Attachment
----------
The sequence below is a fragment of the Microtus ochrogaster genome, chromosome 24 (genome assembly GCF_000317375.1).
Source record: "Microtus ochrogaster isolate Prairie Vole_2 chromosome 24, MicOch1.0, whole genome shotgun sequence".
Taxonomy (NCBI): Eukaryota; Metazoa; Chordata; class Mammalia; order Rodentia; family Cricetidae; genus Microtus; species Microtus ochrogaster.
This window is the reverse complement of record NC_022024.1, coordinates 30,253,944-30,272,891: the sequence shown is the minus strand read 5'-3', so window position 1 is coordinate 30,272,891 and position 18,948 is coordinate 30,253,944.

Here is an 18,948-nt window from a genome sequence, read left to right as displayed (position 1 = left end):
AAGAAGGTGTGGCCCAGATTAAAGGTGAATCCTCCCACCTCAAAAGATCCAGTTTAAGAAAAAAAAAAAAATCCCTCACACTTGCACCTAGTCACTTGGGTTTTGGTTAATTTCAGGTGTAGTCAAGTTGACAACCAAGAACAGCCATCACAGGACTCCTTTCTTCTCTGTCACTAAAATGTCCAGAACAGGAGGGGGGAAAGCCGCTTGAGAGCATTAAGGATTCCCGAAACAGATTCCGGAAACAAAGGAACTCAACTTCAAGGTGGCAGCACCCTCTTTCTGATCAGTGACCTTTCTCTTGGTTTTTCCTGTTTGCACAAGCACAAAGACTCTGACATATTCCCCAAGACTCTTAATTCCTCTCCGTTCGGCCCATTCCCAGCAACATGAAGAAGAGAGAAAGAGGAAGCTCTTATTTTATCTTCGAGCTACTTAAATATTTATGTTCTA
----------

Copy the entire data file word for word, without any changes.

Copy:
The sequence below is a fragment of the Microtus ochrogaster genome, chromosome 24 (genome assembly GCF_000317375.1).
Source record: "Microtus ochrogaster isolate Prairie Vole_2 chromosome 24, MicOch1.0, whole genome shotgun sequence".
Taxonomy (NCBI): Eukaryota; Metazoa; Chordata; class Mammalia; order Rodentia; family Cricetidae; genus Microtus; species Microtus ochrogaster.
This window is the reverse complement of record NC_022024.1, coordinates 30,253,944-30,272,891: the sequence shown is the minus strand read 5'-3', so window position 1 is coordinate 30,272,891 and position 18,948 is coordinate 30,253,944.

Here is an 18,948-nt window from a genome sequence, read left to right as displayed (position 1 = left end):
AAGAAGGTGTGGCCCAGATTAAAGGTGAATCCTCCCACCTCAAAAGATCCAGTTTAAGAAAAAAAAAAAAATCCCTCACACTTGCACCTAGTCACTTGGGTTTTGGTTAATTTCAGGTGTAGTCAAGTTGACAACCAAGAACAGCCATCACAGGACTCCTTTCTTCTCTGTCACTAAAATGTCCAGAACAGGAGGGGGGAAAGCCGCTTGAGAGCATTAAGGATTCCCGAAACAGATTCCGGAAACAAAGGAACTCAACTTCAAGGTGGCAGCACCCTCTTTCTGATCAGTGACCTTTCTCTTGGTTTTTCCTGTTTGCACAAGCACAAAGACTCTGACATATTCCCCAAGACTCTTAATTCCTCTCCGTTCGGCCCATTCCCAGCAACATGAAGAAGAGAGAAAGAGGAAGCTCTTATTTTATCTTCGAGCTACTTAAATATTTATGTTCTA